Monday, March 2, 2015 1:15PM - 1:27PM |
B50.00011: Modeling the thermal conductivity and shear viscosity of mixtures of methane and n-decane under high pressure and high temperature conditions using molecular simulations John Shelton Atomistic molecular dynamics simulations were carried out at equilibrium to calculate the shear viscosity and thermal conductivity of various mixtures of methane and n-decane within the range of ambient to extreme temperature and pressure conditions (i.e. up to 500 degree F and 35,000 psi). Both a computationally efficient united-atom force field and an all-atom force field were employed in this investigation. A quantitative comparison of the results was performed against experimental values and values predicted from a high temperature - high pressure perturbed chain - statistically associated fluid theory (HPHT PC-SAFT) model. Analysis of the intermolecular structure of the fluid as well as its dynamical characteristics were performed. [Preview Abstract] |
Monday, March 2, 2015 1:27PM - 1:39PM |
B50.00012: Simultaneous determination of the free energy profile and effective dynamics along a reaction coordinate Jiong Zhang, Ioan Kosztin Often one can gain insight into the functioning of a biomolecular system by following its dynamics along a relevant reaction coordinate (RC). A proper description of the motion along the RC requires not only the determination of the corresponding free energy profile (PMF) but also the correct identification of the underlying stochastic model. While there exist several methods for determining the PMF from fast non-equilibrium pulling processes, for simplicity it is implicitly assumed that the dynamics along the RC is a simple overdamped Brownian motion with known diffusion coefficient. However, in general, the dynamics along the RC is non-Markovian that can be modeled with a generalized Langevin equation characterized by a friction memory kernel. Here we propose and demonstrate a method that permits the simultaneous determination of both PMF and friction memory kernel from fast bi-directional (forward and time-reversed) pulling processes. As a result, one can determine whether the diffusion along the RC is normal or anomalous (e.g., subdiffusion). The proposed method provides a novel approach for identifying and characterizing the effective dynamics along a RC of a biomolecular system studied by either single-molecule force microscopy or steered molecular dynamics simulations. [Preview Abstract] |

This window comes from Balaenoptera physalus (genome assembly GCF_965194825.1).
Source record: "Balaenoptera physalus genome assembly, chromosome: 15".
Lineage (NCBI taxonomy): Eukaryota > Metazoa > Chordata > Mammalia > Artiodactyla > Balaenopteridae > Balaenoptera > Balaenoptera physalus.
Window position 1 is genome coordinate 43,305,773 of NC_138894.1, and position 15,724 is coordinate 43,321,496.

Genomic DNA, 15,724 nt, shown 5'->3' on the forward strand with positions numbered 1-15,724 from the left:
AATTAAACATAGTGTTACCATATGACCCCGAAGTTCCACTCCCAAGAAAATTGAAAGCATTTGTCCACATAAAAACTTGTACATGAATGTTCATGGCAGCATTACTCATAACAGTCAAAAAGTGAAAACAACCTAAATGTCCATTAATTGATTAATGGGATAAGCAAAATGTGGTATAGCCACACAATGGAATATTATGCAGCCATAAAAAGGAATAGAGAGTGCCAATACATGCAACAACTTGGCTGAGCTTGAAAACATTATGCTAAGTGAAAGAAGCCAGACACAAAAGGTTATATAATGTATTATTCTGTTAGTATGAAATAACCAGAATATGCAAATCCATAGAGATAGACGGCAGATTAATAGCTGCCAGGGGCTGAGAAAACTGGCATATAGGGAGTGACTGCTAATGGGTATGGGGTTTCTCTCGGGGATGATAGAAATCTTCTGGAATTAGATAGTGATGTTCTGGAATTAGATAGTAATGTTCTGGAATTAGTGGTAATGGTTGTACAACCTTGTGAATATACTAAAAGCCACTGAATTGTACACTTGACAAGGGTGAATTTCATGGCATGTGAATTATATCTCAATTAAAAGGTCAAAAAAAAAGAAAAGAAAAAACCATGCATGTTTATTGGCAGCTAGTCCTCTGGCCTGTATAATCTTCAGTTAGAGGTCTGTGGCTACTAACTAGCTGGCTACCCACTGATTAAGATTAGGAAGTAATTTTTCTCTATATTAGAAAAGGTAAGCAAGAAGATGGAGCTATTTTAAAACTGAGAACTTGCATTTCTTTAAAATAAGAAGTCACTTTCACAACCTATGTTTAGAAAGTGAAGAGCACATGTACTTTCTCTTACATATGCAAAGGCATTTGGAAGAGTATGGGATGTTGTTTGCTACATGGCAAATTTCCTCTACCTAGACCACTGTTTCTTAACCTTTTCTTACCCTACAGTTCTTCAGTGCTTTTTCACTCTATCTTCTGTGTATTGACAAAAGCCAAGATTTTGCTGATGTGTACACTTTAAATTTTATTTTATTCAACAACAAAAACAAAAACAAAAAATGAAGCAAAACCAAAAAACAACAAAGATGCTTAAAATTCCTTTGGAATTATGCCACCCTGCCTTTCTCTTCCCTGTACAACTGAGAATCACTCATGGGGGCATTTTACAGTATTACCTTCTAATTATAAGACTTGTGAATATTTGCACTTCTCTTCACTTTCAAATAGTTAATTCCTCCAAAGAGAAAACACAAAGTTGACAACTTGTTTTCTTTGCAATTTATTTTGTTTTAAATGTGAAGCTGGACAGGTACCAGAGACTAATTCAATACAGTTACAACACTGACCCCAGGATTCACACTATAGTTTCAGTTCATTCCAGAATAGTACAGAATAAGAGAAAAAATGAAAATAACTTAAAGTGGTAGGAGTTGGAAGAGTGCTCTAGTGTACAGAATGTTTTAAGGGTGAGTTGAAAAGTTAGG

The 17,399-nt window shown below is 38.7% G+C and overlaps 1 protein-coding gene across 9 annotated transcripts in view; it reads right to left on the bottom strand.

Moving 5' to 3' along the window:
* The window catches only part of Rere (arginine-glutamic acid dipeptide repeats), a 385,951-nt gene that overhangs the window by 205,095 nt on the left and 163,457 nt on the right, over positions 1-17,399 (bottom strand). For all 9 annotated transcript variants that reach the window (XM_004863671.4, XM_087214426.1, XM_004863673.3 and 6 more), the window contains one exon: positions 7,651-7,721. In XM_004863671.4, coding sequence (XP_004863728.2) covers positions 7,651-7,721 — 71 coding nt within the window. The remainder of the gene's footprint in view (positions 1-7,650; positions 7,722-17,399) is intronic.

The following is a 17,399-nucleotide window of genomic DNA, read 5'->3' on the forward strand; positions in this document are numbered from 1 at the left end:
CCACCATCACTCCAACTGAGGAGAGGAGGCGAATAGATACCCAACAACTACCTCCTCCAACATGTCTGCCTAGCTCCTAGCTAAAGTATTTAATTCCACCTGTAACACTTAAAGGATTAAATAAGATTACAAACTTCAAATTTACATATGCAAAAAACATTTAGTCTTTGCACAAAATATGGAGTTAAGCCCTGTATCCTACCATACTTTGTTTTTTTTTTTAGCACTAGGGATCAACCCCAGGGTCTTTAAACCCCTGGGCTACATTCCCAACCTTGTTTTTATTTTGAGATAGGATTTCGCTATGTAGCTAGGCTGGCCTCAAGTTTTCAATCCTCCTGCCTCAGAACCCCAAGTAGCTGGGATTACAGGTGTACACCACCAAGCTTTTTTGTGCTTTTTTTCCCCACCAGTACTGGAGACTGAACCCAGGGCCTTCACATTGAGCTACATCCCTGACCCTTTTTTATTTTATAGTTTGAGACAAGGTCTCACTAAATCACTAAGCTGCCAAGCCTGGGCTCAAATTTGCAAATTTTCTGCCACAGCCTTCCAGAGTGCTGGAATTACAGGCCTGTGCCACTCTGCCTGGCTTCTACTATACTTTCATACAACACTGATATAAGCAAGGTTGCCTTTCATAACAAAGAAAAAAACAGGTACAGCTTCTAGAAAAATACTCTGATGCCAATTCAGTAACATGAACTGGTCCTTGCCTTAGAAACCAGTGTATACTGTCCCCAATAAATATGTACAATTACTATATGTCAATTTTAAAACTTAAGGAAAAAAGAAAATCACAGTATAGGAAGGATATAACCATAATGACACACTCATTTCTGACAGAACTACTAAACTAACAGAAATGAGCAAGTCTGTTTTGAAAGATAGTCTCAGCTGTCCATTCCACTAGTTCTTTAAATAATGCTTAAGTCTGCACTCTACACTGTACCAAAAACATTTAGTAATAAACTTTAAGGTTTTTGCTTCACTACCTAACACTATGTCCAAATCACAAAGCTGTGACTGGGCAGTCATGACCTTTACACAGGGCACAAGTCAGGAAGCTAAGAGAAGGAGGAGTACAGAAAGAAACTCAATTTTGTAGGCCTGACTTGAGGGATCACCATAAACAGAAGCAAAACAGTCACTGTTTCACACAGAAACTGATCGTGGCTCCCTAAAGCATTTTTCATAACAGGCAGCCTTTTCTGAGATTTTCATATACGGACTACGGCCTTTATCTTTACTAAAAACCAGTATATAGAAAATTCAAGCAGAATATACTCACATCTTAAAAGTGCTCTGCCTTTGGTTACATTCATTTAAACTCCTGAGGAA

Monday, March 2, 2015 1:39PM - 1:51PM |
B50.00013: Unleashing the Power of Microcanonical Inflection-Point Analysis: The Principle of Minimal Sensitivity Kai Qi, Michael Bachmann In analogy to the principle of minimal sensitivity proposed by Stevenson for perturbative approaches in quantum field theory~[1], we generalize microcanonical inflection-point analysis~[2] by probing higher-order derivatives of the inverse temperature $\beta(E)$ for signals of transitions in finite complex systems~[3]. To illustrate the power of this analysis, we investigate adsorption properties of a simple-cubic lattice polymer model. The pseudophase diagram based on microcanonical inflection-point analysis is constructed. This example confirms the general potential of microcanonical statistical analysis for studies of pseudophase transitions for systems of finite size. \\[4pt] [1] P. M. Stevenson, Phys. Rev. D \textbf{23}, 2916 (1981).\\[0pt] [2] S. Schnabel, D. T. Seaton, D. P. Landau, and M. Bachmann, Phys. Rev. E \textbf{84}, 011127 (2011).\\[0pt] [3] K. Qi and M. Bachmann, preprint (2015). [Preview Abstract] |
Monday, March 2, 2015 1:51PM - 2:03PM |
B50.00014: Optimisation by hierarchical search Ilia Zintchenko, Matthew Hastings, Matthias Troyer Finding optimal values for a set of variables relative to a cost function gives rise to some of the hardest problems in physics, computer science and applied mathematics. Although often very simple in their formulation, these problems have a complex cost function landscape which prevents currently known algorithms from efficiently finding the global optimum. Countless techniques have been proposed to partially circumvent this problem, but an efficient method is yet to be found. We present a heuristic, general purpose approach to potentially improve the performance of conventional algorithms or special purpose hardware devices by optimising groups of variables in a hierarchical way. We apply this approach to problems in combinatorial optimisation, machine learning and other fields. [Preview Abstract] |
Follow Us |
Engage
Become an APS Member |
My APS
Renew Membership |
Information for |
About APSThe American Physical Society (APS) is a non-profit membership organization working to advance the knowledge of physics. |
© 2021 American Physical Society
| All rights reserved | Terms of Use
| Contact Us
Headquarters
1 Physics Ellipse, College Park, MD 20740-3844
(301) 209-3200
Editorial Office
1 Research Road, Ridge, NY 11961-2701
(631) 591-4000
Office of Public Affairs
529 14th St NW, Suite 1050, Washington, D.C. 20045-2001
(202) 662-8700